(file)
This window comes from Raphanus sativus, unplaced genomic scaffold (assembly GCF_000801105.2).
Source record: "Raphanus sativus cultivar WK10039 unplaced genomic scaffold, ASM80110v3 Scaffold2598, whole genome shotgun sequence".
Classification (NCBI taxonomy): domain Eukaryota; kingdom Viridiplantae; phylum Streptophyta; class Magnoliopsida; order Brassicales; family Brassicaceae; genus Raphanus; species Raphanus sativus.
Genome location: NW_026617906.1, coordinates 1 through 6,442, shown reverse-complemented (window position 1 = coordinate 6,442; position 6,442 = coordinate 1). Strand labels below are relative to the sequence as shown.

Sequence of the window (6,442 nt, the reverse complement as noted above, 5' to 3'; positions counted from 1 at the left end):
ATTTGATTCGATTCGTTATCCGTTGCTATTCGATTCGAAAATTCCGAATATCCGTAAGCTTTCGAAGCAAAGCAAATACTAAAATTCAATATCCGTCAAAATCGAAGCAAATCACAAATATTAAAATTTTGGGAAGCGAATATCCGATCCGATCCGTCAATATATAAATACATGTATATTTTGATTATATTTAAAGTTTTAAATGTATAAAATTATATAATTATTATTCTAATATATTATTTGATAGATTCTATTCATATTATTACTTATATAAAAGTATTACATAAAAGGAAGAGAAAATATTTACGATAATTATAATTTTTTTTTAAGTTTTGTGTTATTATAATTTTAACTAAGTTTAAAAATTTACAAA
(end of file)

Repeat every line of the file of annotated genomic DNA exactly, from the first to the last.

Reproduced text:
This window comes from Raphanus sativus, unplaced genomic scaffold (assembly GCF_000801105.2).
Source record: "Raphanus sativus cultivar WK10039 unplaced genomic scaffold, ASM80110v3 Scaffold2598, whole genome shotgun sequence".
Classification (NCBI taxonomy): domain Eukaryota; kingdom Viridiplantae; phylum Streptophyta; class Magnoliopsida; order Brassicales; family Brassicaceae; genus Raphanus; species Raphanus sativus.
Genome location: NW_026617906.1, coordinates 1 through 6,442, shown reverse-complemented (window position 1 = coordinate 6,442; position 6,442 = coordinate 1). Strand labels below are relative to the sequence as shown.

Sequence of the window (6,442 nt, the reverse complement as noted above, 5' to 3'; positions counted from 1 at the left end):
ATTTGATTCGATTCGTTATCCGTTGCTATTCGATTCGAAAATTCCGAATATCCGTAAGCTTTCGAAGCAAAGCAAATACTAAAATTCAATATCCGTCAAAATCGAAGCAAATCACAAATATTAAAATTTTGGGAAGCGAATATCCGATCCGATCCGTCAATATATAAATACATGTATATTTTGATTATATTTAAAGTTTTAAATGTATAAAATTATATAATTATTATTCTAATATATTATTTGATAGATTCTATTCATATTATTACTTATATAAAAGTATTACATAAAAGGAAGAGAAAATATTTACGATAATTATAATTTTTTTTTAAGTTTTGTGTTATTATAATTTTAACTAAGTTTAAAAATTTACAAA